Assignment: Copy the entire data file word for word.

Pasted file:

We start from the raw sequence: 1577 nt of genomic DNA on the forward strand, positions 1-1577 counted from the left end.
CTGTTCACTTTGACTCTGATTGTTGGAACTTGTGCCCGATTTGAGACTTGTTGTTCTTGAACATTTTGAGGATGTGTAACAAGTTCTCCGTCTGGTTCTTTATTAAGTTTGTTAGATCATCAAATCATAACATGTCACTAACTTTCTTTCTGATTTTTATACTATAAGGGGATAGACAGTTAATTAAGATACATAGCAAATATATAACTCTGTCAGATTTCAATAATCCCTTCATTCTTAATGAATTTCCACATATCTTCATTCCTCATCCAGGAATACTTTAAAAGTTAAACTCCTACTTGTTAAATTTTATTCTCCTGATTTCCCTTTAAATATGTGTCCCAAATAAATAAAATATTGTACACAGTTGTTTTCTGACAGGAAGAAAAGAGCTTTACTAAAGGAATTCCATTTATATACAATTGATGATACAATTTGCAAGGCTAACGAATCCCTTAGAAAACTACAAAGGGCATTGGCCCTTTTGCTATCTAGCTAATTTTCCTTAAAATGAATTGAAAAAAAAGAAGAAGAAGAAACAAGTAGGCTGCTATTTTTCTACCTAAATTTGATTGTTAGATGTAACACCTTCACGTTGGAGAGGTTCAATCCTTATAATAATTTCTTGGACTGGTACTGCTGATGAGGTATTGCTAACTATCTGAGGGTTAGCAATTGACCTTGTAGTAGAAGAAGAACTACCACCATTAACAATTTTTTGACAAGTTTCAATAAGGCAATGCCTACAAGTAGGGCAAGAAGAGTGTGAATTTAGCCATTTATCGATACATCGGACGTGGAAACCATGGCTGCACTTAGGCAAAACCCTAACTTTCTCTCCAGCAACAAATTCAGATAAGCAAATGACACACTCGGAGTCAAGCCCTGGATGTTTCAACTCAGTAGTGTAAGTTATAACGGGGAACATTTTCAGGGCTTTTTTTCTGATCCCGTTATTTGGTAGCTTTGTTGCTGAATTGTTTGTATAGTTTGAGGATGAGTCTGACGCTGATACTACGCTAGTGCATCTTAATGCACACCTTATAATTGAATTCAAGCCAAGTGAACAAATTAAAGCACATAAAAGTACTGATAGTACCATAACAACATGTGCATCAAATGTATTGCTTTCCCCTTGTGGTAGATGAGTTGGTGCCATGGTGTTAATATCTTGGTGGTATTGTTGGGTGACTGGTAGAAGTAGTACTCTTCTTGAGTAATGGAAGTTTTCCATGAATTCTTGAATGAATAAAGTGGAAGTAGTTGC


We start from the raw sequence: 1577 nt of genomic DNA on the forward strand, positions 1-1577 counted from the left end.
CTGTTCACTTTGACTCTGATTGTTGGAACTTGTGCCCGATTTGAGACTTGTTGTTCTTGAACATTTTGAGGATGTGTAACAAGTTCTCCGTCTGGTTCTTTATTAAGTTTGTTAGATCATCAAATCATAACATGTCACTAACTTTCTTTCTGATTTTTATACTATAAGGGGATAGACAGTTAATTAAGATACATAGCAAATATATAACTCTGTCAGATTTCAATAATCCCTTCATTCTTAATGAATTTCCACATATCTTCATTCCTCATCCAGGAATACTTTAAAAGTTAAACTCCTACTTGTTAAATTTTATTCTCCTGATTTCCCTTTAAATATGTGTCCCAAATAAATAAAATATTGTACACAGTTGTTTTCTGACAGGAAGAAAAGAGCTTTACTAAAGGAATTCCATTTATATACAATTGATGATACAATTTGCAAGGCTAACGAATCCCTTAGAAAACTACAAAGGGCATTGGCCCTTTTGCTATCTAGCTAATTTTCCTTAAAATGAATTGAAAAAAAAGAAGAAGAAGAAACAAGTAGGCTGCTATTTTTCTACCTAAATTTGATTGTTAGATGTAACACCTTCACGTTGGAGAGGTTCAATCCTTATAATAATTTCTTGGACTGGTACTGCTGATGAGGTATTGCTAACTATCTGAGGGTTAGCAATTGACCTTGTAGTAGAAGAAGAACTACCACCATTAACAATTTTTTGACAAGTTTCAATAAGGCAATGCCTACAAGTAGGGCAAGAAGAGTGTGAATTTAGCCATTTATCGATACATCGGACGTGGAAACCATGGCTGCACTTAGGCAAAACCCTAACTTTCTCTCCAGCAACAAATTCAGATAAGCAAATGACACACTCGGAGTCAAGCCCTGGATGTTTCAACTCAGTAGTGTAAGTTATAACGGGGAACATTTTCAGGGCTTTTTTTCTGATCCCGTTATTTGGTAGCTTTGTTGCTGAATTGTTTGTATAGTTTGAGGATGAGTCTGACGCTGATACTACGCTAGTGCATCTTAATGCACACCTTATAATTGAATTCAAGCCAAGTGAACAAATTAAAGCACATAAAAGTACTGATAGTACCATAACAACATGTGCATCAAATGTATTGCTTTCCCCTTGTGGTAGATGAGTTGGTGCCATGGTGTTAATATCTTGGTGGTATTGTTGGGTGACTGGTAGAAGTAGTACTCTTCTTGAGTAATGGAAGTTTTCCATGAATTCTTGAATGAATAAAGTGGAAGTAGTTGC